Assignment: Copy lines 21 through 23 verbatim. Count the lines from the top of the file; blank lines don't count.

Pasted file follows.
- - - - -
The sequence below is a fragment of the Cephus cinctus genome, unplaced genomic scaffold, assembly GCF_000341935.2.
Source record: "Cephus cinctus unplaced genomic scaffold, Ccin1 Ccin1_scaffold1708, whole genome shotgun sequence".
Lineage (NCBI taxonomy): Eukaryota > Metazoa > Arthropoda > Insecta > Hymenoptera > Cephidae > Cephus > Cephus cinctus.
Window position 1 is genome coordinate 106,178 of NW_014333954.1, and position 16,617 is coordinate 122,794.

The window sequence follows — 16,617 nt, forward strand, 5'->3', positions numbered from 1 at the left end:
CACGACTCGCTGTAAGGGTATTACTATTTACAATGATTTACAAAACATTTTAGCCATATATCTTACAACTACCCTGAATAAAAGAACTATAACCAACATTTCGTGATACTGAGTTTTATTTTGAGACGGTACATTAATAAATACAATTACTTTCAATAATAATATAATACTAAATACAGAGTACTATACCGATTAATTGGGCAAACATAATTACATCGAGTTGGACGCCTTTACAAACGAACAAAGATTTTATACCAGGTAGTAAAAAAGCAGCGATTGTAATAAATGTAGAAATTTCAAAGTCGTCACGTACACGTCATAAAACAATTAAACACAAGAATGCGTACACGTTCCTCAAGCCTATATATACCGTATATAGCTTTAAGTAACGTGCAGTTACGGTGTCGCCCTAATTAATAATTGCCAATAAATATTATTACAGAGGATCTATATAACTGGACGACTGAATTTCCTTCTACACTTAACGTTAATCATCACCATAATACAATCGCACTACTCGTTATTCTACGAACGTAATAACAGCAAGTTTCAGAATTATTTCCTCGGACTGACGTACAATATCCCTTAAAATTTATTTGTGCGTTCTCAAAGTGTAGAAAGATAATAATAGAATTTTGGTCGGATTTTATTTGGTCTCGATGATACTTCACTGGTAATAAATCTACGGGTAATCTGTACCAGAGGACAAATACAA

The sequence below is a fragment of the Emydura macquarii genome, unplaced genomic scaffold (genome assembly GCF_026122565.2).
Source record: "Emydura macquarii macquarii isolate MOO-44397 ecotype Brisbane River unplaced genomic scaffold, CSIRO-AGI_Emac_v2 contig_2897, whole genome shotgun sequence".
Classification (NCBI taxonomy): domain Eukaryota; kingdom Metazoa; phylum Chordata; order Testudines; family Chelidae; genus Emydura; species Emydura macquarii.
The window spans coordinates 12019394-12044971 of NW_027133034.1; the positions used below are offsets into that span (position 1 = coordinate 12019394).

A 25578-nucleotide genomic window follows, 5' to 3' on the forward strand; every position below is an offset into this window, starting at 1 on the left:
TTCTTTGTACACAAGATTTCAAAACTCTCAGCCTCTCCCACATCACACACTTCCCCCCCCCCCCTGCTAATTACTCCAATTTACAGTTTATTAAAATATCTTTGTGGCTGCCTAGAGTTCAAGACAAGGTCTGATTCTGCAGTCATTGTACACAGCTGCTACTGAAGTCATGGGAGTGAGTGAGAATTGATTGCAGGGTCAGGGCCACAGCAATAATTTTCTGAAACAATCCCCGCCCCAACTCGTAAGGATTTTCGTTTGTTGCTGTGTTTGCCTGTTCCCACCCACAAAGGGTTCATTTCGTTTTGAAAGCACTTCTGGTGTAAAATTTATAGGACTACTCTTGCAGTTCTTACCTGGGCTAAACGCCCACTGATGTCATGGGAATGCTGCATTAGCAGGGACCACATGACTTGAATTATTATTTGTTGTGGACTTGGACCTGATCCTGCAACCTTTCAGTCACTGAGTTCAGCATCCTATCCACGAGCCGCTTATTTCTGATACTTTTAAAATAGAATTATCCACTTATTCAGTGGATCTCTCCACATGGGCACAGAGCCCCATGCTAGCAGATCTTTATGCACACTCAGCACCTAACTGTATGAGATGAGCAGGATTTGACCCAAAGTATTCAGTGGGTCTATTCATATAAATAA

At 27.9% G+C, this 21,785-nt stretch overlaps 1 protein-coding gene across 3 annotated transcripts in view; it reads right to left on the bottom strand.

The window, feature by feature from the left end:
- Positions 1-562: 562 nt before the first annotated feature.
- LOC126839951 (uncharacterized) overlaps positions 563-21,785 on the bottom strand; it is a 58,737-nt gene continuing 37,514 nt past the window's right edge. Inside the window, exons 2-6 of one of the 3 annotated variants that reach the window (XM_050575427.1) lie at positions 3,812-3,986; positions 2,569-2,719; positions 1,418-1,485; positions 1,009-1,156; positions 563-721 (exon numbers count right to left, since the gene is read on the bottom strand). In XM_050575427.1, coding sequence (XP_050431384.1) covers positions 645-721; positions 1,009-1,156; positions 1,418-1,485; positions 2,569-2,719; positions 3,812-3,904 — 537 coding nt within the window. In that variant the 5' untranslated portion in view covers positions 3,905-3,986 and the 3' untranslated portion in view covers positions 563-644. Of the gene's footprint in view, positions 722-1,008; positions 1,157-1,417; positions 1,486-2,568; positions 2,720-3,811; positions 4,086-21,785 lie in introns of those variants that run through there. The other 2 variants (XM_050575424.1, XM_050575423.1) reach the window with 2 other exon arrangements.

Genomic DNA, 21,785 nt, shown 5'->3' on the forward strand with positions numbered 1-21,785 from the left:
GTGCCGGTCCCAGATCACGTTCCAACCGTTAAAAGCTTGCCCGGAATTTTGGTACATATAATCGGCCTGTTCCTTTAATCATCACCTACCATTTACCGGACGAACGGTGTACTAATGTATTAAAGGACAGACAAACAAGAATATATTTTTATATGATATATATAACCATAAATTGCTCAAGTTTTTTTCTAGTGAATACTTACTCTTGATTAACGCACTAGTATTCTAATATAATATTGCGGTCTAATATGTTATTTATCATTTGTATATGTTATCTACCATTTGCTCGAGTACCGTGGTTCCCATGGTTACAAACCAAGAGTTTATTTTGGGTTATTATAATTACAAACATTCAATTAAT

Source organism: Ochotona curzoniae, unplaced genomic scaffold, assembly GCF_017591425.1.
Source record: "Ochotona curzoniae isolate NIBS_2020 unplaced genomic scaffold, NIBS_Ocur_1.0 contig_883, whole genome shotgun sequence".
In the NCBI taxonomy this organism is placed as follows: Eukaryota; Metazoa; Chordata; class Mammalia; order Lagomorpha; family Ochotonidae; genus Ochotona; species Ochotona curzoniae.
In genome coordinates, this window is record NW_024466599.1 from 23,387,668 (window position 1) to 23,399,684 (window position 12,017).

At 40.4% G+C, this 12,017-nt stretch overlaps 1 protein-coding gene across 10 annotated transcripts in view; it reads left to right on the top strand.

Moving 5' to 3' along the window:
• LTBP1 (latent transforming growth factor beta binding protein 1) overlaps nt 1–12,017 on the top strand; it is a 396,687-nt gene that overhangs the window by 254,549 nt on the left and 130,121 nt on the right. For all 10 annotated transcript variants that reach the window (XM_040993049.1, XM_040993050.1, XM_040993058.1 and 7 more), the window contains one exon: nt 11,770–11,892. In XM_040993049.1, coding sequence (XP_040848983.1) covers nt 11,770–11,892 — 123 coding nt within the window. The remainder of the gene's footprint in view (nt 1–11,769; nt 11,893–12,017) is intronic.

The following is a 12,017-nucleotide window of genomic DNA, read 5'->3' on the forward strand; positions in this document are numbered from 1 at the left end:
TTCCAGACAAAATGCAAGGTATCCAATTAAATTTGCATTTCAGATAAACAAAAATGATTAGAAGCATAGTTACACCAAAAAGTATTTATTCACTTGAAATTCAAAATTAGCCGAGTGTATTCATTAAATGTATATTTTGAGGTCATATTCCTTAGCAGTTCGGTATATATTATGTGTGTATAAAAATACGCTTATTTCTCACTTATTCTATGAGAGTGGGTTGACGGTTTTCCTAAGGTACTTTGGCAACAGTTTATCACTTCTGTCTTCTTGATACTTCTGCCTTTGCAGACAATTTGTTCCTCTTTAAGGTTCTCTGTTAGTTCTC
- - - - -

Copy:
In the NCBI taxonomy this organism is placed as follows: Eukaryota; Metazoa; Chordata; class Mammalia; order Lagomorpha; family Ochotonidae; genus Ochotona; species Ochotona curzoniae.
In genome coordinates, this window is record NW_024466599.1 from 23,387,668 (window position 1) to 23,399,684 (window position 12,017).

At 40.4% G+C, this 12,017-nt stretch overlaps 1 protein-coding gene across 10 annotated transcripts in view; it reads left to right on the top strand.